The study revealed that 81 (85.26%) of self medicated students were able to recall the name of drug(s) they used which was higher than the study done in Jimma town 73.8% 7. This might be the students have better knowledge to remember the name of drug(s) than the community peoples in Jimma town.
The major class of drugs used for self medication were analgesics 40 (49.38%), of which paracitamol was the most commonly used drug in contrast to the study in Addis Ababa 88.3% 3 and 81.3% in Baharine 6; and the next class were antibiotics 29 (35.80%) which was similar with the study reported in Pakistan 35.2% 4. This might be due to the access of prescription and non prescription drugs from drug outlets and negligence of pharmacy professionals about regulatory policy of prescription and OTC drugs and poor usage of antimicrobials. The study result revealed that from 95 (45.89%) self medicated students, 45 (47.37%) didn’t finish the drug(s) already started, and 7 (7.73%) faced side effects which was almost similar to study done in three towns of North Ethiopia 10% 12.
Even though the reason given from the respondents were immediate relief 25 (55.56%) from their illness, this might cause risk of pathogenic resistance especially with antimicrobials, and further complicates the illness.
Finally, the study result revealed that from 95 (45.89%) self medicated students, 65 (68.42%) students agreed to practice self medication irrespective of the level of illness for the future, which was higher than the study in Jimma zone 8 but in Baharian, 76.9% which was more than the study area; and 17 (18.89% in the study area disagree self medication but half of the study area in Baharian 9% 6; this might be a means for drug interaction with regular medicine, drug resistance for antimicrobials, masking and complication of illnesses and increase irrational use of medicines.
CONCLUSION: In conclusion, this study showed that awareness of Medical Faculty students about self medication was high even though there was some malpractice. The main reasons for self medication were found to be previous experiences with similar illness and for minor illness. Drug retail outlets were the major sources of drugs and availability of drugs largely contribute to increasing practice for self medication. Analgesics and antimicrobials were commonly used for self medication. Most respondents decided to use self medication irrespective of the seriousness of the illnesses.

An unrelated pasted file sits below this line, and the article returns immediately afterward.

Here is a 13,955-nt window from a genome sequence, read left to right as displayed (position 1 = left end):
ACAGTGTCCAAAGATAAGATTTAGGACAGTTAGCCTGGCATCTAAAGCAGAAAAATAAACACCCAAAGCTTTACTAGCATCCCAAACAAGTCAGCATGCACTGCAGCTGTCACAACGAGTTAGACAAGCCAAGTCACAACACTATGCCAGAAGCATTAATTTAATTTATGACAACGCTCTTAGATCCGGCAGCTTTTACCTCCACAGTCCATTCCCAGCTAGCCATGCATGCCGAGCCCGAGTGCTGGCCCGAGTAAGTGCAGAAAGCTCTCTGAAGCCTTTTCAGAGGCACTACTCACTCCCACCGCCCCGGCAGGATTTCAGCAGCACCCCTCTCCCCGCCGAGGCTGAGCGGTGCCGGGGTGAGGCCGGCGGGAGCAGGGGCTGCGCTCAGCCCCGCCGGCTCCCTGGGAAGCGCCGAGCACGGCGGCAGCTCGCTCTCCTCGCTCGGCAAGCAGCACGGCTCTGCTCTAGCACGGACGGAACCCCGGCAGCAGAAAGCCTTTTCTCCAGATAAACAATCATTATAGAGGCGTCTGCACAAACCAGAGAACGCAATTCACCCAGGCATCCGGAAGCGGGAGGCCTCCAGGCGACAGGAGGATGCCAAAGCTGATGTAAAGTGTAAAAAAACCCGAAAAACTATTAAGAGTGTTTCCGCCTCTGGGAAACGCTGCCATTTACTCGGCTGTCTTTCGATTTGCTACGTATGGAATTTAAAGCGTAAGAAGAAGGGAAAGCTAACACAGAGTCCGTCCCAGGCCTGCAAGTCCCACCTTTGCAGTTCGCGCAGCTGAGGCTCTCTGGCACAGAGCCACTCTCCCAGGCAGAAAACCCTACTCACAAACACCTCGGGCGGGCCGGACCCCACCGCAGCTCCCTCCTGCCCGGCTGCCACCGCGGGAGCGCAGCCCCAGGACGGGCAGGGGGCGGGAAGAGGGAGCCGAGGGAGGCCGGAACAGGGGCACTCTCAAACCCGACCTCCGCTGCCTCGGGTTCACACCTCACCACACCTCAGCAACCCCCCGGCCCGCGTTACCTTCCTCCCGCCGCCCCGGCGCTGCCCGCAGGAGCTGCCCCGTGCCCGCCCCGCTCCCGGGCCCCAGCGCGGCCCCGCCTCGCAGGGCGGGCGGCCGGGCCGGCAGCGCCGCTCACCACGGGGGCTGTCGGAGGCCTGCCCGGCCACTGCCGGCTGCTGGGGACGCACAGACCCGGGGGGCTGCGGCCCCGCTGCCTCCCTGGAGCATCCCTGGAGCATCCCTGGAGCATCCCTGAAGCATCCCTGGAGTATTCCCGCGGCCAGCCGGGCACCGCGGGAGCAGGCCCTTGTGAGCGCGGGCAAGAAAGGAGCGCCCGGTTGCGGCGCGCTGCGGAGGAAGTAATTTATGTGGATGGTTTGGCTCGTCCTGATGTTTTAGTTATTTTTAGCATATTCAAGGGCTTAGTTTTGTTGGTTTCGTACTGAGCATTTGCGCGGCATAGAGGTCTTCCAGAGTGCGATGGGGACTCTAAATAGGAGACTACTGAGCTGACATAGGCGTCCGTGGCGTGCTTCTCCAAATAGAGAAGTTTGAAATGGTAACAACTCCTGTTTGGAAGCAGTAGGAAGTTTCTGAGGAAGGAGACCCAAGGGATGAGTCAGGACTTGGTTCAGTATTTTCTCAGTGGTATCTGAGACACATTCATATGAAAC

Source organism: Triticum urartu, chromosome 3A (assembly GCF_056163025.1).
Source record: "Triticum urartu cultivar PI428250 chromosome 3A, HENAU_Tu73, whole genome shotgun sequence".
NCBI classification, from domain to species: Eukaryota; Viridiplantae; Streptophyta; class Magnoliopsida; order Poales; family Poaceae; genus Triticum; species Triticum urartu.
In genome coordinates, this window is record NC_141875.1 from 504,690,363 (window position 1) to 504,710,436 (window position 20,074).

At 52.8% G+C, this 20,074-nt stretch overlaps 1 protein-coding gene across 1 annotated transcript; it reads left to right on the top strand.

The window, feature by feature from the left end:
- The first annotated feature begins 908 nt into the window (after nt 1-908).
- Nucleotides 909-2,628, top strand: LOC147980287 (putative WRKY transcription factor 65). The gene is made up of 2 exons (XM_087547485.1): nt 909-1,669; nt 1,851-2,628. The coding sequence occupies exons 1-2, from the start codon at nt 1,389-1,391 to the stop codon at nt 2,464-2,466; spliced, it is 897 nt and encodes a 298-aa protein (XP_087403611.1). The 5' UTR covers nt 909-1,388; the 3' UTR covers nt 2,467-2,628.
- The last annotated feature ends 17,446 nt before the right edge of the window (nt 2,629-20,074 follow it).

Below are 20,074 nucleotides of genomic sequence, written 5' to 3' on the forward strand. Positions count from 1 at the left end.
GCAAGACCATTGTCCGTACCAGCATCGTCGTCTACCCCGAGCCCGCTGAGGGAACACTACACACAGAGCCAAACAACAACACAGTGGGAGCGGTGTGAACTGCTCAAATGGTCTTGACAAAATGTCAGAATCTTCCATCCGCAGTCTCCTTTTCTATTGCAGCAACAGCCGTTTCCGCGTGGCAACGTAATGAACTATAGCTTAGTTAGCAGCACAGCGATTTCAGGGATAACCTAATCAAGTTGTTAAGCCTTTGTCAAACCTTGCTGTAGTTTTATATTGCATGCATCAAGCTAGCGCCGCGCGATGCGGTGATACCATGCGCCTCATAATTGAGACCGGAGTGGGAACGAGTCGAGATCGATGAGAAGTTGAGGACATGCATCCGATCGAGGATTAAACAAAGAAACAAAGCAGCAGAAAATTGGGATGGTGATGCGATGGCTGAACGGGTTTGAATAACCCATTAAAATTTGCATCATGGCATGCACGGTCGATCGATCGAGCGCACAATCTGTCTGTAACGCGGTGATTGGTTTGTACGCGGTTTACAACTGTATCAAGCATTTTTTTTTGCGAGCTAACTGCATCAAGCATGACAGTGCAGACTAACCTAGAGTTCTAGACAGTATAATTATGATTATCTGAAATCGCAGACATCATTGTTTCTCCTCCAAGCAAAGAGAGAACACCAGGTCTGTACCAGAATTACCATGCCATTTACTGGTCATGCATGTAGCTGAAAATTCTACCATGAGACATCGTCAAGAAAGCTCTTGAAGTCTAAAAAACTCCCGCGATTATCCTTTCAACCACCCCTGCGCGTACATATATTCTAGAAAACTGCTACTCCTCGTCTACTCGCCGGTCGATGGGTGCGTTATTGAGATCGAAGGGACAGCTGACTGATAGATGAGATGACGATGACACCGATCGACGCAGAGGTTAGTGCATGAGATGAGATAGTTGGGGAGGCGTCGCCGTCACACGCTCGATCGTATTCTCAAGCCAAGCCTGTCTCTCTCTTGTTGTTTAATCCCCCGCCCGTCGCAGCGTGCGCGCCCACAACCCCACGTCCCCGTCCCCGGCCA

ACKNOWLEDGEMENT: The author would like to express appreciation for all Medical Sciences Faculty, Jimma University students, who participated in the study, for their time to participate in the study. Special thanks to staffs participated in the data collection and write up.
- A world review of consumers’ surveys; responsible self care and self medication. http://www.wsmi.org;pp.4-13.
- World Health forum, Hazards of self medication, 1987; 8 (4) : 469
- Tenaw A., Tsige G. Self medication practice in Addis Ababa; Ethiopia Journal of health Sciences, Ethiopia, Jan 2004; 14 (1): 1-13.
- Syed N.Z., Reema S., Sana W., Akbar J.Z., Talha V., Mehrine S., Wajeeha Y., Saman S., the prevalence, attitude and knowledge of self medication of university students of Karachi; JMPA, Pakistan, 58:214;2008.
- Carmel M., Jame S., Elenda F., Benefits and risks of the self medication in Belfast; Drug safety 2001; 24 (14): 1927-1037.
- Henry J., evaluation of knowledge, attitude and practice of self medication among first year medical students in Baharian; Med Princ Pract 2006;15(4):270-275 (DOI: 10.1159/000092989)
- Solomon W., Abebe G., Self medication practice in Jimma town, Ethiopia Journal of development, Ethiopia august 2003; 17 (2): 111-117.
- Tsegaye G.M., assessment of knowledge and practice of appropriate drug use in urban and rural communities in Jimma zone, Ethiopia Journal of health sciences, Ethiopia, 1998; 8 (2):93.
- Shanker P.R.., Partha P., Sherloy N., Self medication and non-doctor prescription practice in Pakharu valley; Bmc family practice, western Nepal, 2002; 3 (17).
- Calvo S., Bosaliy R., antibiotics use in aper urban community in Mexico house hood and drug store survey, Arch Inter med, oct 1994; 154 (19): 2195-2000
- Saradmak P., Higginbathan N., Nichfer M., Social factors influencing the acquisition of antibiotics with out prescription in Karala states, sos sci med:46(4-5):581-90.
- Tefera A., Alemayehu W., Self medication in three towns of North West, Ethiopia Journal of health development, Ethiopia, 2001; 15(1): 25-30.
- Geisslev W., children and medicines: self treatment of common illness among LUD school children in west Kenya, SOS SCI med march 2000; 50 (6):891-90.
Mulugeta Tarekegn Angamo* and Nasir Tajure Wabe
Clinical Pharmacy Course Team, Pharmacy Department, Jimma University, Jimma 378, Ethiopia
01 December, 2011
19 January, 2011
29 March, 2011